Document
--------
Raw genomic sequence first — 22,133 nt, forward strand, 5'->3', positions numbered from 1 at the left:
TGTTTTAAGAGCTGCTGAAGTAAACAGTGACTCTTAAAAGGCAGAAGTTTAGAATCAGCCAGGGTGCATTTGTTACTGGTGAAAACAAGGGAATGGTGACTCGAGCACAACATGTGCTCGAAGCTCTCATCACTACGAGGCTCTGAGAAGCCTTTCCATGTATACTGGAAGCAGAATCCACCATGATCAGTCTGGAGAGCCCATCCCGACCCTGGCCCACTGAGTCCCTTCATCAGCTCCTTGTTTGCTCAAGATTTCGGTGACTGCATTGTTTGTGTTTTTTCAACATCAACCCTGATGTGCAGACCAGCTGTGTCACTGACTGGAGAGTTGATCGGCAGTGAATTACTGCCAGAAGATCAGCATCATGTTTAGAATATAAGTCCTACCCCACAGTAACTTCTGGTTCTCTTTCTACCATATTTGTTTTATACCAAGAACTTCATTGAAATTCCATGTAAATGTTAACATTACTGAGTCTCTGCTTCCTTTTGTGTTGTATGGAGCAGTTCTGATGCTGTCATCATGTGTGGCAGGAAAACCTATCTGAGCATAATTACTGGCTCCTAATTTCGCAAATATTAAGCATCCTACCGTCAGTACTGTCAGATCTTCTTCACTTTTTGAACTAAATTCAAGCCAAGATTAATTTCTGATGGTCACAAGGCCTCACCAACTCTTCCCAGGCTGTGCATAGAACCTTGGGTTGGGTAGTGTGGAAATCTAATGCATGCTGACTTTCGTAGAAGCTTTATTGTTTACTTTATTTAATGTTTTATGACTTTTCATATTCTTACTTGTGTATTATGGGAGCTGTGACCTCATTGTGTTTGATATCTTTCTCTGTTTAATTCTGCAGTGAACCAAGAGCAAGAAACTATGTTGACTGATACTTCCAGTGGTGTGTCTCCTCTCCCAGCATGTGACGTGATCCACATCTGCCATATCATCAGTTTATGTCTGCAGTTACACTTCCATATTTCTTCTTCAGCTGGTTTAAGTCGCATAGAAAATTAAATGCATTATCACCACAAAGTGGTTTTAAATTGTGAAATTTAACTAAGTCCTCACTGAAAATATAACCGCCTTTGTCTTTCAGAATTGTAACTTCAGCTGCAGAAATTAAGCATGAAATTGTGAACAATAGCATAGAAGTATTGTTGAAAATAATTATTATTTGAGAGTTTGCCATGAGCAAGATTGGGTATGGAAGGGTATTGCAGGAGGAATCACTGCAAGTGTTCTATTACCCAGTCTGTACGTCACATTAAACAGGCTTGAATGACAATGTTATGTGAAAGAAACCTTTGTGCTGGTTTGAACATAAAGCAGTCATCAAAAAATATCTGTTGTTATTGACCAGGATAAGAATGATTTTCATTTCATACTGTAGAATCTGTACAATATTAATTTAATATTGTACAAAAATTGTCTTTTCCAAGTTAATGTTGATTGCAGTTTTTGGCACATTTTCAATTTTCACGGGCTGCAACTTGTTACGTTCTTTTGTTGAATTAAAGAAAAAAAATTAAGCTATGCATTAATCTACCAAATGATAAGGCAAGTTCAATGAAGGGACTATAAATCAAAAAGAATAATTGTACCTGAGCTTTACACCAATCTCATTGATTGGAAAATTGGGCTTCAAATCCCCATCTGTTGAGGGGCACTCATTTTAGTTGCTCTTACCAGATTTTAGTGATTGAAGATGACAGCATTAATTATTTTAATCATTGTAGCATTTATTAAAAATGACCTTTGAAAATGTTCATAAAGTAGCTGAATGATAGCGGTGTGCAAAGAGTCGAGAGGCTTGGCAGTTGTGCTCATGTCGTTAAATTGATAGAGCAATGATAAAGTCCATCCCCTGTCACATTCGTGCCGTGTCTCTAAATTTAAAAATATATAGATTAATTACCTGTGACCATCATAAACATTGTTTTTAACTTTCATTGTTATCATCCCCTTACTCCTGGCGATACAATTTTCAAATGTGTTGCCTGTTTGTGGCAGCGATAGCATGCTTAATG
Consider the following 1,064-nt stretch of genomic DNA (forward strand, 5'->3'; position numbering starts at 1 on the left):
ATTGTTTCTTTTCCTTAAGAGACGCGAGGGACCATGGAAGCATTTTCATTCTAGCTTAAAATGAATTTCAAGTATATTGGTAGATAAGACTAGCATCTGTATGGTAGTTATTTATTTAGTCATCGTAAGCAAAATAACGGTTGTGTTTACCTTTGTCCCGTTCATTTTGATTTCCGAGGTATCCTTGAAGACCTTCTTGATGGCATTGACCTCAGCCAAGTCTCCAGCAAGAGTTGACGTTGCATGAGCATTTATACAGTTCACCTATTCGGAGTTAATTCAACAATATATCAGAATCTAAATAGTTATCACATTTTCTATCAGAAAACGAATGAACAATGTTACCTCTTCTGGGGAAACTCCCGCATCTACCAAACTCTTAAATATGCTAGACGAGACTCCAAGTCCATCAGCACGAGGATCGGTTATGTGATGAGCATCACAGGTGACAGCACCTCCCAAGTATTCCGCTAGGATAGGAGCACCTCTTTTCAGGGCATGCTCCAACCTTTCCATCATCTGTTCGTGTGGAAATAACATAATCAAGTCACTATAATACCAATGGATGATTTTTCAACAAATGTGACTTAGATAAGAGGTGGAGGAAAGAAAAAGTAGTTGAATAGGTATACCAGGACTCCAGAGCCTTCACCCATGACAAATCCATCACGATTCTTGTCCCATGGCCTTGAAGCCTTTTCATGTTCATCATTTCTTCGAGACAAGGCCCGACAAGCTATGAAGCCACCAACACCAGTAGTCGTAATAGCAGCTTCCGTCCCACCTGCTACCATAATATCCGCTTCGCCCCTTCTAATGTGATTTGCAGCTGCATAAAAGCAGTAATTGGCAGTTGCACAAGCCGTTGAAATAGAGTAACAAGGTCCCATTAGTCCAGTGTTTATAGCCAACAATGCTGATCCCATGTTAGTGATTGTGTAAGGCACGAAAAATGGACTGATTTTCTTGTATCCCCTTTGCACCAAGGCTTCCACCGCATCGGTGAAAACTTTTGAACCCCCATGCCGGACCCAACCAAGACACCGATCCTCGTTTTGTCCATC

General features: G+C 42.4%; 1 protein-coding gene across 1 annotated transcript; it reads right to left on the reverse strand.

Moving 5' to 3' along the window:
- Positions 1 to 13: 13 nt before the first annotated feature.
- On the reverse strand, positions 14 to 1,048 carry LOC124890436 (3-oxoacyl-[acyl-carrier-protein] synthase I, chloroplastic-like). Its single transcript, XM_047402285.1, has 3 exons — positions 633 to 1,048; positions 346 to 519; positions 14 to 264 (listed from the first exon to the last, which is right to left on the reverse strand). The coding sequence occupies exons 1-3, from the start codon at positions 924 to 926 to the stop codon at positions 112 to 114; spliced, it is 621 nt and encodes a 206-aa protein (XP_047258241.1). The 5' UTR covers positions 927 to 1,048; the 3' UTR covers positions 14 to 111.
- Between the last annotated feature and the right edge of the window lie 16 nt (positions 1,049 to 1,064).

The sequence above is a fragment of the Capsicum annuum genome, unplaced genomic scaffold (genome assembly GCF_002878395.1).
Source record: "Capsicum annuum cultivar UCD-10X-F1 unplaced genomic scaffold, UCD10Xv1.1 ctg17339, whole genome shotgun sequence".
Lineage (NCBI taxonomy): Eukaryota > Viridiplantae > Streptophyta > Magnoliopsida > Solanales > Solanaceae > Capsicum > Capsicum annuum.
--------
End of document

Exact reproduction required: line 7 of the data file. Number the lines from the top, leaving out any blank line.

- Positions 1 to 13: 13 nt before the first annotated feature.